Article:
I love fishing for Snapper with Soft Plastics because I enjoy the challenge of targeting the bigger trophy fish, the fish of a lifetime. When all the hard work, research & countless hours comes together and you land, photograph & release that beast to fight another day, there is nothing better.
I also enjoy the learning involved into mastering the art of catching the head thumping monsters consistently. To catch big fish consistently, you need a fair amount of knowledge of your local reef and fishing grounds plus a little luck.
You will need to have a good understanding of how to read and use your sounders plus have quality fishing tackle. You do not need the most expensive gear on the market. The right quality gear is the most important.
WHEN AND WHERE
When chasing these big head thumpers, there are a few times throughout the day that increase your chances, but don’t fish only these times. Some of the best snapper can be caught in 10 meters of crystal clear water in the middle of the day.
I find sunrise and sunset on a cold winter’s day can be a great time to target snapper, especially in the shallow water under 20 meters deep. The Snapper like to move in over the reefs and kelp beds often at these times of the day to feed. I believe as the sun rises, smaller bait fish starts to come out and get more active.
Likewise, when the sun is setting, it gets darker which makes the fish feel like they have a sense of cover. They can move safely in the shallows chasing squid and small fish.
Another popular time to target is around the turn of the tides. As the water movement slows it is a lot easier for the fish to move around. The bait fish will move out into the open from where they have been resting out of the current.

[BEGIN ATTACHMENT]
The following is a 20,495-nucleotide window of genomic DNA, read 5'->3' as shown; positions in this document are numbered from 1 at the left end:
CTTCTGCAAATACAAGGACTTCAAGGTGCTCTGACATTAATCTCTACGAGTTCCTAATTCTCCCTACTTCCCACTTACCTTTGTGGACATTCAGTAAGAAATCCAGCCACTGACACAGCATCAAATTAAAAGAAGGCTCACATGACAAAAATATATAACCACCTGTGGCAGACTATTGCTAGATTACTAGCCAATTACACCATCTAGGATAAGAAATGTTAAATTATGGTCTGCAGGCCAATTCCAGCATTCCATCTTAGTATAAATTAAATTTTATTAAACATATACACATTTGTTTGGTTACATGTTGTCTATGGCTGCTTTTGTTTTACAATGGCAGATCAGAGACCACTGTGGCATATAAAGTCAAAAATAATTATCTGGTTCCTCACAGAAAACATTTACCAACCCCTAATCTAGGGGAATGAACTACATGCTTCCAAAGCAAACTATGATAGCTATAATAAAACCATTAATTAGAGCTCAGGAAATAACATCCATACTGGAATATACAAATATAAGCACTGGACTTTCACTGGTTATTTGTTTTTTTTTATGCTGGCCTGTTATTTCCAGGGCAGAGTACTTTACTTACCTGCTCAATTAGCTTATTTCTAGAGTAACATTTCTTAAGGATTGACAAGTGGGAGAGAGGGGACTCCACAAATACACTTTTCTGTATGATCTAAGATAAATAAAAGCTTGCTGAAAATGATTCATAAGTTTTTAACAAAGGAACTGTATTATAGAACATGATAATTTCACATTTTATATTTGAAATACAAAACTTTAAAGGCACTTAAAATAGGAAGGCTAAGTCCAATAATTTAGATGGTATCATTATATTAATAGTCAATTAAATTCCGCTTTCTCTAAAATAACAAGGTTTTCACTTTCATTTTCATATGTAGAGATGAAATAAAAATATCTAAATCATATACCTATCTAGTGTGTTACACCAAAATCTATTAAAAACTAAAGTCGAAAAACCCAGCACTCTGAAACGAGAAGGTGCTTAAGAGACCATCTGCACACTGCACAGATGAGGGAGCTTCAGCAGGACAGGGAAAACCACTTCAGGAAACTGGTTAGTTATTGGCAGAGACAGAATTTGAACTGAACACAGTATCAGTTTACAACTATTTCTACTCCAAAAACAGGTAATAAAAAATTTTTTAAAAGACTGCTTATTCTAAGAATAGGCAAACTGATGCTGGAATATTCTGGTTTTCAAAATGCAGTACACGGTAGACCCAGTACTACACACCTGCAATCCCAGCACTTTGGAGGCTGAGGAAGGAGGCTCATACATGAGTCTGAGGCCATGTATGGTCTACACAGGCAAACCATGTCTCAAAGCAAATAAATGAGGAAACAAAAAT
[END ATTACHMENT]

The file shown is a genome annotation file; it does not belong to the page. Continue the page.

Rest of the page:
Some people completely ignore the moon phases, others say that full moon is a terrible time to fish. In my areas on the north coast of NSW, I find that during winter a few days before and after the full moon, the snapper will be very high in the water column and very active and aggressive in their feeding patterns.
The old adage of ‘find the bait, find the fish’ still works too.
I like to use a lighter Rod in the shallow water under 20m deep. A personal favourite is the Atomic Arrowz Offshore 7ft Rod with an 8 to 16lb rating matched to a Shimano Stradic 4000 reel. I like to fill the reel with 20lb Multi Colour Braid and use a rod length of Unitika FC The Rock 20lb Fluro Carbon Leader joined with a FG Knot.
In water over 20m in depth, I like a slight heavier rod. The Samurai Reaction is a serious Rod that will allow me to set a lot tighter drag on my reel to help stop the monster fish.
The Samurai Reaction I use is the 7ft 10 to 20lb Rod matched to a Shimano Stradic 5000 reel.
I like to spool this reel up with 30lb Dangan Braid, However I will push up to 30lb Fluro Carbon leader if there is some big fish around. If I happen to use this outfit in the shallows I am happy to run 20lb Leader.
My jig head tackle Box has a range of Atomic Seeker jig heads ranging from 1/8th through to 1oz with 5/0, 6/0 & 7/0 heavy gauge hooks. My favourite soft plastics from the Atomic Plazos range are the 4inch Prong and the 6 & 7inch Jerk Minnow. They come in a range of colour but best fish have come on Old Penny, Electric Chicken, Radioactive Rooster, and Motor Oil Gold & cannot go past having a White Colour Plastic. A Soft Plastic with UV can help as well.
In shallow water under 20m I will start with as light as possible Jig head from 1/8th through to a 1/3rd
I find drifting the boat towards the bait or reef the best method of attack with the motor switched off and in gear so the prop does not spin & tangle your braided line.
I cast towards the bait or reef letting my soft plastic sink slowly through the water column as most big Snapper will hit it on the drop. As I drift closer to the spot and my soft plastic has now sunk deeper below the boat, I like to give it some erratic twitches to see if I can attempt a fish to take the lure out of aggression.
If nothing has happened, I wind in slowly and repeat the process again.
It is easy to work out if your jig head is too heavy. You will find you are getting snagged on the bottom on every drift, or you will catch bi-catch fish like red rock cod, otherwise known as a bucket.
If you find you are drifting fast because of the wind but still want to use lighter jig heads, using a sea anchor can slow your drift down enough. I prefer this method over having to go to a heavy jig head to counteract the fast drift.
In the shallow water, try not to drive your boat directly over where the bait or reef is as the fish tend to spook and shut down.